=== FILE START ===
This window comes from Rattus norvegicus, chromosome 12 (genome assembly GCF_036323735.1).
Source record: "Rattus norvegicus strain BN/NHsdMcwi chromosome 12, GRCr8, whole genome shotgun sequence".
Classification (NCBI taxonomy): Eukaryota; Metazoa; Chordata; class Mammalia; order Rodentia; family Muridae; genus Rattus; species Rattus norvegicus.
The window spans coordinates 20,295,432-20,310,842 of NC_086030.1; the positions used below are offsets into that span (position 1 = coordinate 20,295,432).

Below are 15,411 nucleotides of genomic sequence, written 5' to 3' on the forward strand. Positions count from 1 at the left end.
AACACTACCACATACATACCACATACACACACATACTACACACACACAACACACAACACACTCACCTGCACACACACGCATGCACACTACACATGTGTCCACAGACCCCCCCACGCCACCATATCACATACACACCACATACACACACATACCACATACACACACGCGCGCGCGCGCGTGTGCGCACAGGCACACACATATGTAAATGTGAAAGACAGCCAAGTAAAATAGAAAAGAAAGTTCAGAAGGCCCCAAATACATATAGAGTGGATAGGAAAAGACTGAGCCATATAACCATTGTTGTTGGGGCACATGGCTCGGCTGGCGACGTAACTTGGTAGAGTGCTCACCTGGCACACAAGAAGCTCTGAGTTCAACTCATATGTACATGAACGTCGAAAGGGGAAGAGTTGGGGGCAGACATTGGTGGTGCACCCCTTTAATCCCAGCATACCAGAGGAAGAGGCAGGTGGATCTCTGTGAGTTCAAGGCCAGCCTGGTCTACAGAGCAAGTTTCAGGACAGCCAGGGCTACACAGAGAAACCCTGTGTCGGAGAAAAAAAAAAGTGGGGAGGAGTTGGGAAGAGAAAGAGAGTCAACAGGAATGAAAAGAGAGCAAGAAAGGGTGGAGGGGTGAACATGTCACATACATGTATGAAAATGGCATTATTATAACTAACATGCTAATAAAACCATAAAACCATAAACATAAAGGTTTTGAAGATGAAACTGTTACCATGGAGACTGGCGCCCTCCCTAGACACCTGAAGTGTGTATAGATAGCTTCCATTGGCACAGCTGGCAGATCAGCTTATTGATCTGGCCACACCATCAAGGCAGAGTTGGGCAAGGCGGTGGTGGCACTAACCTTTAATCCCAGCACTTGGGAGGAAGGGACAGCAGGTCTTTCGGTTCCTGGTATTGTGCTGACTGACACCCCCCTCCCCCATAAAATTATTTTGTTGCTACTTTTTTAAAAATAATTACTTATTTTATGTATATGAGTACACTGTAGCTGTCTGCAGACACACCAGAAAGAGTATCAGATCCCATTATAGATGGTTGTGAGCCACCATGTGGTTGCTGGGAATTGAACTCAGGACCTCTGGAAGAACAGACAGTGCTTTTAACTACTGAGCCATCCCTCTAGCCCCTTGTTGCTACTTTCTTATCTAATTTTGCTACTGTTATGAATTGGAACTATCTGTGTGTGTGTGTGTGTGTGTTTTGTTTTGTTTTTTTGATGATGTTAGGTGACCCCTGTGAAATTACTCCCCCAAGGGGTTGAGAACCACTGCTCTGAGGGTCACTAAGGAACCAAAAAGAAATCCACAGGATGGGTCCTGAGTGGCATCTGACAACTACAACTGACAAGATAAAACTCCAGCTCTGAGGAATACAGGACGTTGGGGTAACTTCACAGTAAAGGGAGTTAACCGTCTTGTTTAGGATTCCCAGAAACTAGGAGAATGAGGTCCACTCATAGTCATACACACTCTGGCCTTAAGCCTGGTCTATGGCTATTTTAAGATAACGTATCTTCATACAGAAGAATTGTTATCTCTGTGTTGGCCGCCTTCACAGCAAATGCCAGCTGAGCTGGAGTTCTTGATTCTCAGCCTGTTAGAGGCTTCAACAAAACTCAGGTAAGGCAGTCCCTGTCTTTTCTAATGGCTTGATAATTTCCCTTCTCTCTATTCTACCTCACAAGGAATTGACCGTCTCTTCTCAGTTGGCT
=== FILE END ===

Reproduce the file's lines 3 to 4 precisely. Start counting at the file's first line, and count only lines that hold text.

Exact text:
Classification (NCBI taxonomy): Eukaryota; Metazoa; Chordata; class Mammalia; order Rodentia; family Muridae; genus Rattus; species Rattus norvegicus.
The window spans coordinates 20,295,432-20,310,842 of NC_086030.1; the positions used below are offsets into that span (position 1 = coordinate 20,295,432).